How to Build Your Network in Silicon Valley

It's no secret that Silicon Valley is saturated with formidable tech startups. The tech hub has attracted investors, built a thriving community, and spawned innovative concepts and ideas popular around the world. As competitive an environment as it is, startup disruption also fosters support structures for founders and improves the local economy.

In 2015, Silicon Valley experienced a job growth bump of 4.3 percent, its highest since 2000, just one year before the bursting of the dot-com bubble. The Bay Area isn’t just a haven for tech’s most experienced and creative minds, it also provides fertile ground for startup founders to build a support system.

Experience Silicon’s Peaks and Valleys

Despite its success, Silicon Valley can be rough on new entrepreneurs choosing to dive in headfirst. Market entrants daring enough to enter need to be incredibly sharp and show a willingness to learn and pivot at a moment’s notice.

For some, the beauty of Silicon Valley is its ecosystem of thriving networks offering unique resources for those willing to exploit them. Here’s how to ingrain yourself into that network:

Work the Rooms

A study conducted by National Networking Statistics shows that 87 percent of executives network two to three times a week, which sparks a 90 percent increase in business opportunities. Ask your connections for introductions, and ask colleagues about any new ideas they might have to help spark growth.

Like-minded people meet regularly in hopes of collecting advice to advance tech knowledge and build businesses. For example, the March Silicon Valley Organization calendar features the San Jose Power Lunch, a networking mixer for the Silicon Valley Young Professionals and literally dozens of tech meetups occur in the Bay Area on any given evening.

Investors often populate networking events and are willing to chat with founders. The appropriately named Access to Silicon Valley brings together entrepreneurs, venture capitalists, founders, and industry experts armed with the contacts and cash to make waves.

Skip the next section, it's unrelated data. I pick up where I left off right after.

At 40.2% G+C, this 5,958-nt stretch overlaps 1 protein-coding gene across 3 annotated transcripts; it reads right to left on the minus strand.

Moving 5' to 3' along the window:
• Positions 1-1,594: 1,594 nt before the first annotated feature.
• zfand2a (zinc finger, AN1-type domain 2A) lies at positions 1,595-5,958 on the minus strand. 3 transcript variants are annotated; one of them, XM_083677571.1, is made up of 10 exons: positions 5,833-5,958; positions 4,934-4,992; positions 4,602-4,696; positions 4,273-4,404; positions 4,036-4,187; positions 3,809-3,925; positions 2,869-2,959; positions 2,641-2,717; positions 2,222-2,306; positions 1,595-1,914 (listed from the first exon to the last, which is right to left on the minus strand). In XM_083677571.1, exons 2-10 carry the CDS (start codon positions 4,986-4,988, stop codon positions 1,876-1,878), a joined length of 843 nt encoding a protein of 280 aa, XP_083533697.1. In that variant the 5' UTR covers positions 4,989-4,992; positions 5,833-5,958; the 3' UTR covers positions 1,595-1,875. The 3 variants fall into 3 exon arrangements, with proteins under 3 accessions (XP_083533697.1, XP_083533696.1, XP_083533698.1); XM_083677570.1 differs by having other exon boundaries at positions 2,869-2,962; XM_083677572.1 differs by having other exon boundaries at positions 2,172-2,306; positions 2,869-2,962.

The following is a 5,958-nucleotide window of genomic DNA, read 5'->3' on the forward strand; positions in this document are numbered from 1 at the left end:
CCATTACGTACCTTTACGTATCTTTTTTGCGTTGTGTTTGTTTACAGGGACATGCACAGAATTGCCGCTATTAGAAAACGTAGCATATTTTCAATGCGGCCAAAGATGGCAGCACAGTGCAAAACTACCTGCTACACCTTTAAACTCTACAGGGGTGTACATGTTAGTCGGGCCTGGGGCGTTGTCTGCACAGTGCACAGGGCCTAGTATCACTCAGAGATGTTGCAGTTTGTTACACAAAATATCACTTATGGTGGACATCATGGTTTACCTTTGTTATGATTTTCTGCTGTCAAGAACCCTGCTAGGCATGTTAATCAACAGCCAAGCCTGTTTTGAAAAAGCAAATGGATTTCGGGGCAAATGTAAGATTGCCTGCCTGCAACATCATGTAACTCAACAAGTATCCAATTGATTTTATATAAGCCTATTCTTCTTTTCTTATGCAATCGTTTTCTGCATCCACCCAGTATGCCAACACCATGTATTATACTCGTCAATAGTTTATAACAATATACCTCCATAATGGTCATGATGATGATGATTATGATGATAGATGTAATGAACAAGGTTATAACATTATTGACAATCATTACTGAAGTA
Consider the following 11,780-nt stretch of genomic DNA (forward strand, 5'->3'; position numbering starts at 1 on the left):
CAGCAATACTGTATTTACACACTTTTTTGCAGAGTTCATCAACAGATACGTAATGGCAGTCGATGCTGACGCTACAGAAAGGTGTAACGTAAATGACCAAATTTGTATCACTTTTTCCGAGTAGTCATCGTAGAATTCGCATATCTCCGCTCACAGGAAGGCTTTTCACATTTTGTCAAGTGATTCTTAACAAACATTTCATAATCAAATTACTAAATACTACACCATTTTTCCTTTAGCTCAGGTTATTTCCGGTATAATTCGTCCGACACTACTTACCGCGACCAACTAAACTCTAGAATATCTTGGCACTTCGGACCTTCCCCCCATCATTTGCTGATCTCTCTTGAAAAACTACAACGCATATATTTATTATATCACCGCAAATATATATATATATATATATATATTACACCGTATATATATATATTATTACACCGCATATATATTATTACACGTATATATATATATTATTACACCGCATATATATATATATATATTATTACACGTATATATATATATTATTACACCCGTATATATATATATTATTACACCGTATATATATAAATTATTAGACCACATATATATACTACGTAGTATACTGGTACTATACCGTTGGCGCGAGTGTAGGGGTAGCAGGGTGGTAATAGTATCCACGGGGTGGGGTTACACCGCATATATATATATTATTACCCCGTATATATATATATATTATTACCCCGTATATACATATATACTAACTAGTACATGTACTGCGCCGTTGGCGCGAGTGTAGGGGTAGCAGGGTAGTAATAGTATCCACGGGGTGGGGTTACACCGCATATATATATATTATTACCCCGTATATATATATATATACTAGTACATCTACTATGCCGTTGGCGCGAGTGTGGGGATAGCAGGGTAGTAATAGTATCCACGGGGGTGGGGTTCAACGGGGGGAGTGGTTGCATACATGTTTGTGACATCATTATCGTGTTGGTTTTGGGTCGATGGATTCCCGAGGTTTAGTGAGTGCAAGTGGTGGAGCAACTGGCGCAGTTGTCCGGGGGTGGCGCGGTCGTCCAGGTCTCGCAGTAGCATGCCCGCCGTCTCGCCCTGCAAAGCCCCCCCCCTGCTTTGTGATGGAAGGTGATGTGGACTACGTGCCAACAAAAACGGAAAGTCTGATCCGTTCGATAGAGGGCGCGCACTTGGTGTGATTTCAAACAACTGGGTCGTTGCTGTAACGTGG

Share So People Care

Afraid to open your idea to the masses because it might be stolen? You’re not alone, but don’t let that scare you away from sharing your ideas. Offer up new concepts for discussion to increase your appeal.

Take the risk, because the ultimate reward could be well worth it. Access to other founders means access to knowledge, which includes learning from the mistakes of others. Groups like Founders Network allow you to become part of a collective knowledge base.

Be in the Right Places

This last one is a given. In order to facilitate a lucrative network, you need to hang out in co-working spaces, grab a coffee, mingle with co-workers, and learn what’s new in the tech world from your peers rather than online articles.

Workers thrive in co-working spaces at a high level of success because of the open environment and feelings of job control, according to the Harvard Business Review. These areas are designed to be conducive to mutual conceptualization and creativity. Sure, strong startup ecosystems are growing in nontraditional cities like Seattle and Austin, but the resources and support systems of Silicon Valley are hard to beat.

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Written by:
Brieanne Traube is the director of business development at Early Growth Financial Services, which provides outsourced finance, accounting, tax, and valuation services for early-stage companies. EGFS helps companies reduce their cost structures and better target their internal resources in order to build, establish, and manage the assets needed to sustain growth.
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